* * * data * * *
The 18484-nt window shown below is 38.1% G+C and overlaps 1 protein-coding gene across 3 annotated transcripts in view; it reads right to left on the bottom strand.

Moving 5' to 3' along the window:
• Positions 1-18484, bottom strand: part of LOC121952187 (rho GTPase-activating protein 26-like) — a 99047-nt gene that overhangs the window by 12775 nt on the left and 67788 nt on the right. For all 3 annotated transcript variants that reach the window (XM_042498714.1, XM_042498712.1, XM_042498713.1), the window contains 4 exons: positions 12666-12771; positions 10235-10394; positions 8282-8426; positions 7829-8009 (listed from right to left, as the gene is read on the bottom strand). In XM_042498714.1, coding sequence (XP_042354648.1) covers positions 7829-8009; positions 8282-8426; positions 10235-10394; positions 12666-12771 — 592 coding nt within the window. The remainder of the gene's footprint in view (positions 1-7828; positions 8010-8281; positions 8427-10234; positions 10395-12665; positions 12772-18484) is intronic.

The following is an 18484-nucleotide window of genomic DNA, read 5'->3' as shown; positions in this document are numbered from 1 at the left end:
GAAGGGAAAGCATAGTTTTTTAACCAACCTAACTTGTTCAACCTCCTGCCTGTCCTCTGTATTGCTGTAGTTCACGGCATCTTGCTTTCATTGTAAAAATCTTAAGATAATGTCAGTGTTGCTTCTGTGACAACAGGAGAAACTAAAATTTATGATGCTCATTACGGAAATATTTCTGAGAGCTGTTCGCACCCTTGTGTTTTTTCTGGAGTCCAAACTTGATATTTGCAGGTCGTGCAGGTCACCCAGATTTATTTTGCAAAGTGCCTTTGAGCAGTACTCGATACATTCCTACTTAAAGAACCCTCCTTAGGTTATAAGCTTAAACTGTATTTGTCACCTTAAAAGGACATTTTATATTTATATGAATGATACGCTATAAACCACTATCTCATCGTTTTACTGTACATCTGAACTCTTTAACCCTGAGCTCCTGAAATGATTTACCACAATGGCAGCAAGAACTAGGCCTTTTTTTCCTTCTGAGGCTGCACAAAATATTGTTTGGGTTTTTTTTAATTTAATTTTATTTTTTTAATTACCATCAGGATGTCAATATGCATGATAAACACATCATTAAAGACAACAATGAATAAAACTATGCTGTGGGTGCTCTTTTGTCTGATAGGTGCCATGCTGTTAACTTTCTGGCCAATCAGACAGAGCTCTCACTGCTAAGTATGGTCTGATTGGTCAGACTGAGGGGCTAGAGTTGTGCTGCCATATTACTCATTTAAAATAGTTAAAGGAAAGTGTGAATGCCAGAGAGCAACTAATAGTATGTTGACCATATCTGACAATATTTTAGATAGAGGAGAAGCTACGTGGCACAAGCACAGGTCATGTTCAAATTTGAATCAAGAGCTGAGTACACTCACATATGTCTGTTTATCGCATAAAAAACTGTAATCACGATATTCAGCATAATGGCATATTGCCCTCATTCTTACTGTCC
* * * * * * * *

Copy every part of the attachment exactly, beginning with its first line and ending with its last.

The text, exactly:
The 18484-nt window shown below is 38.1% G+C and overlaps 1 protein-coding gene across 3 annotated transcripts in view; it reads right to left on the bottom strand.

Moving 5' to 3' along the window:
• Positions 1-18484, bottom strand: part of LOC121952187 (rho GTPase-activating protein 26-like) — a 99047-nt gene that overhangs the window by 12775 nt on the left and 67788 nt on the right. For all 3 annotated transcript variants that reach the window (XM_042498714.1, XM_042498712.1, XM_042498713.1), the window contains 4 exons: positions 12666-12771; positions 10235-10394; positions 8282-8426; positions 7829-8009 (listed from right to left, as the gene is read on the bottom strand). In XM_042498714.1, coding sequence (XP_042354648.1) covers positions 7829-8009; positions 8282-8426; positions 10235-10394; positions 12666-12771 — 592 coding nt within the window. The remainder of the gene's footprint in view (positions 1-7828; positions 8010-8281; positions 8427-10234; positions 10395-12665; positions 12772-18484) is intronic.

The following is an 18484-nucleotide window of genomic DNA, read 5'->3' as shown; positions in this document are numbered from 1 at the left end:
GAAGGGAAAGCATAGTTTTTTAACCAACCTAACTTGTTCAACCTCCTGCCTGTCCTCTGTATTGCTGTAGTTCACGGCATCTTGCTTTCATTGTAAAAATCTTAAGATAATGTCAGTGTTGCTTCTGTGACAACAGGAGAAACTAAAATTTATGATGCTCATTACGGAAATATTTCTGAGAGCTGTTCGCACCCTTGTGTTTTTTCTGGAGTCCAAACTTGATATTTGCAGGTCGTGCAGGTCACCCAGATTTATTTTGCAAAGTGCCTTTGAGCAGTACTCGATACATTCCTACTTAAAGAACCCTCCTTAGGTTATAAGCTTAAACTGTATTTGTCACCTTAAAAGGACATTTTATATTTATATGAATGATACGCTATAAACCACTATCTCATCGTTTTACTGTACATCTGAACTCTTTAACCCTGAGCTCCTGAAATGATTTACCACAATGGCAGCAAGAACTAGGCCTTTTTTTCCTTCTGAGGCTGCACAAAATATTGTTTGGGTTTTTTTTAATTTAATTTTATTTTTTTAATTACCATCAGGATGTCAATATGCATGATAAACACATCATTAAAGACAACAATGAATAAAACTATGCTGTGGGTGCTCTTTTGTCTGATAGGTGCCATGCTGTTAACTTTCTGGCCAATCAGACAGAGCTCTCACTGCTAAGTATGGTCTGATTGGTCAGACTGAGGGGCTAGAGTTGTGCTGCCATATTACTCATTTAAAATAGTTAAAGGAAAGTGTGAATGCCAGAGAGCAACTAATAGTATGTTGACCATATCTGACAATATTTTAGATAGAGGAGAAGCTACGTGGCACAAGCACAGGTCATGTTCAAATTTGAATCAAGAGCTGAGTACACTCACATATGTCTGTTTATCGCATAAAAAACTGTAATCACGATATTCAGCATAATGGCATATTGCCCTCATTCTTACTGTCC